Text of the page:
The term public domain may be interchangeably used with other imprecise or undefined terms such as the "public sphere" or "commons", including concepts such as the "commons of the mind", the "intellectual commons", the "information commons". Although the term "domain" did not come into use until the mid-18th century, the concept "can be traced back to the ancient Roman Law, as a preset system included in the property right system." The Romans had a large proprietary rights system where they defined "many things that cannot be owned" as res nullius, res communes, res publicae and res universitatis. The term res nullius was defined as things not yet appropriated; the term res communes was defined as "things that could be enjoyed by mankind, such as air and ocean." The term res publicae referred to things that were shared by all citizens, the term res universitatis meant things that were owned by the municipalities of Rome. When looking at it from a historical perspective, one could say the construction of the idea of "public domain" sprouted from the concepts of res communes, res publicae, res universitatis in early Roman law.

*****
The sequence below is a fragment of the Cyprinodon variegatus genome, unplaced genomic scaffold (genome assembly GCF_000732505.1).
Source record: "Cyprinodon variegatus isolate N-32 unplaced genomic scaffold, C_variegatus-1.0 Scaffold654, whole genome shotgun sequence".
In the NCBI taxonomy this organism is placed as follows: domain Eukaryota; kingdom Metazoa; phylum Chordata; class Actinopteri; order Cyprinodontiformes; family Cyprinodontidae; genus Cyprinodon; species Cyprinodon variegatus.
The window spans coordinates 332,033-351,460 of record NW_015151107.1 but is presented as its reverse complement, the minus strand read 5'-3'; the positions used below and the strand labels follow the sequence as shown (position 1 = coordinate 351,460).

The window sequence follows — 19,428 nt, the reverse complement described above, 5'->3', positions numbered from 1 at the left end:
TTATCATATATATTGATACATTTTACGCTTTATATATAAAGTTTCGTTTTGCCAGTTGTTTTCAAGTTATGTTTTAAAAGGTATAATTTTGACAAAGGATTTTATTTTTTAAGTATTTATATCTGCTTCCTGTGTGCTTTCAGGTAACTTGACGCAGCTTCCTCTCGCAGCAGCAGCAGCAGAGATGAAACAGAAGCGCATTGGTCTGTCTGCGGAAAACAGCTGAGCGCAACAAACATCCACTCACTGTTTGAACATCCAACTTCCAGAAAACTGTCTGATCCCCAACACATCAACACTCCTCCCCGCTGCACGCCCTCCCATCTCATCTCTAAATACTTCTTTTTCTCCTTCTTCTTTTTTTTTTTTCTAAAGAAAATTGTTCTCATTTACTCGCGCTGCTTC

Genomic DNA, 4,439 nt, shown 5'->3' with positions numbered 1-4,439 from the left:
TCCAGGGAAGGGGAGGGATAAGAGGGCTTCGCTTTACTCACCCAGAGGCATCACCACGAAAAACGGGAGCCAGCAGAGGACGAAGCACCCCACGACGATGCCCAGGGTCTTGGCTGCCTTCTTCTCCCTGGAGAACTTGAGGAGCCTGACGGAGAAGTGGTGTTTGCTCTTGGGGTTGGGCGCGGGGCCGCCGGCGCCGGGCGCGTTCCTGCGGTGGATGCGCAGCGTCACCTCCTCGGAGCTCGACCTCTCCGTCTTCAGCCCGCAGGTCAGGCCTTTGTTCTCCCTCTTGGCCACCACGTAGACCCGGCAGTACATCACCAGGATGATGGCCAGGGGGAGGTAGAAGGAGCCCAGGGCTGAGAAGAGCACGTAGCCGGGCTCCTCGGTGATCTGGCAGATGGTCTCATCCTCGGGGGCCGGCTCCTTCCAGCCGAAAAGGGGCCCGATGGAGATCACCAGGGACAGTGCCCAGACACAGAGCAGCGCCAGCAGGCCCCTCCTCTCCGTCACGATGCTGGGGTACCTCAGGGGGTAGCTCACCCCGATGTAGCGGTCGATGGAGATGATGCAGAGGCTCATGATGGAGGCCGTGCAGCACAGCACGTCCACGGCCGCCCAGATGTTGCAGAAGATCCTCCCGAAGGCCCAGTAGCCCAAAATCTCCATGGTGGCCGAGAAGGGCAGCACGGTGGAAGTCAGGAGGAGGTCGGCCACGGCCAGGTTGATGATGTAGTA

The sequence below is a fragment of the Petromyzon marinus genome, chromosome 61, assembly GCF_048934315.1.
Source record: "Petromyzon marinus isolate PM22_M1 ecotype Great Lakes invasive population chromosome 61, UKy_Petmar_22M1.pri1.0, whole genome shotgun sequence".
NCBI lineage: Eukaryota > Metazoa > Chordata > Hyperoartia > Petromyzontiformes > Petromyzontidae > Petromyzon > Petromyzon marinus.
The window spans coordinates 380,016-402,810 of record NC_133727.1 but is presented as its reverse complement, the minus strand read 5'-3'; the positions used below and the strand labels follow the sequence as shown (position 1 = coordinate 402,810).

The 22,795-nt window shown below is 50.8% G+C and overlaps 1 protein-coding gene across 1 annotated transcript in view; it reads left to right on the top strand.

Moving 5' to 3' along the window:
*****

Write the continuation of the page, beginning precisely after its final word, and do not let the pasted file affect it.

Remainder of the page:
When the first early copyright law was first established in Britain with the Statute of Anne in 1710, public domain did not appear. However, similar concepts were developed by French jurists in the 18th century. Instead of "public domain", they used terms such as publici juris or propriété publique to describe works that were not covered by copyright law; the phrase "fall in the public domain" can be traced to mid-19th century France to describe the end of copyright term. The French poet Alfred de Vigny equated the expiration of copyright with a work falling "into the sink hole of public domain" and if the public domain receives any attention from intellectual property lawyers it is still treated as little more than that, left when intellectual property rights, such as copyright and trademarks, expire or are abandoned. In this historical context Paul Torremans describes copyright as a, "little coral reef of private right jutting up from the ocean of the public domain." Copyright law differs by country, the American legal scholar Pamela Samuelson has described the public domain as being "different sizes at different times in different countries".